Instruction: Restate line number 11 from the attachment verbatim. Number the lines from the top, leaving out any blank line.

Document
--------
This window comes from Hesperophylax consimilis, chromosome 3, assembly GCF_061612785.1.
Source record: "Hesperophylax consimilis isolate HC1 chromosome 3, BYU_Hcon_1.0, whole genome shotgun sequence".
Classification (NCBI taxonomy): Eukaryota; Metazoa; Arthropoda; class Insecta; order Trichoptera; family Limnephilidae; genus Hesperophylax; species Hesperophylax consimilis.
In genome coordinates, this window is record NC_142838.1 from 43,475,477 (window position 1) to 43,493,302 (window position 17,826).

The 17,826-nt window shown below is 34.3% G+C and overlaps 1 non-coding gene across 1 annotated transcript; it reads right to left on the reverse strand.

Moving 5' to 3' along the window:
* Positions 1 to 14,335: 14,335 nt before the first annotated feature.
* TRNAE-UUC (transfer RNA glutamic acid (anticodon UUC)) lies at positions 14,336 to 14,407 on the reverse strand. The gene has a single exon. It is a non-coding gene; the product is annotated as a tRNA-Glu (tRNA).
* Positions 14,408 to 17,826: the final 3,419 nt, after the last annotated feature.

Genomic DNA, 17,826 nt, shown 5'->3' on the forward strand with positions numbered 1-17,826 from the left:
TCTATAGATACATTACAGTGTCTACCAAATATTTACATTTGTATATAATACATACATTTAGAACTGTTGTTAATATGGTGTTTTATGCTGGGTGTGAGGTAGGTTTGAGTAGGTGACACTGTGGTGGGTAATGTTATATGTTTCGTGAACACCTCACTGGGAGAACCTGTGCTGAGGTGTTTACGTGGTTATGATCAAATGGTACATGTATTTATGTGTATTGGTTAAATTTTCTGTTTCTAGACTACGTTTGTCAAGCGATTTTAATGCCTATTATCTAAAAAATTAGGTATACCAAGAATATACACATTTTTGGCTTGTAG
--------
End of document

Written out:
TCTATAGATACATTACAGTGTCTACCAAATATTTACATTTGTATATAATACATACATTTAGAACTGTTGTTAATATGGTGTTTTATGCTGGGTGTGAGGTAGGTTTGAGTAGGTGACACTGTGGTGGGTAATGTTATATGTTTCGTGAACACCTCACTGGGAGAACCTGTGCTGAGGTGTTTACGTGGTTATGATCAAATGGTACATGTATTTATGTGTATTGGTTAAATTTTCTGTTTCTAGACTACGTTTGTCAAGCGATTTTAATGCCTATTATCTAAAAAATTAGGTATACCAAGAATATACACATTTTTGGCTTGTAG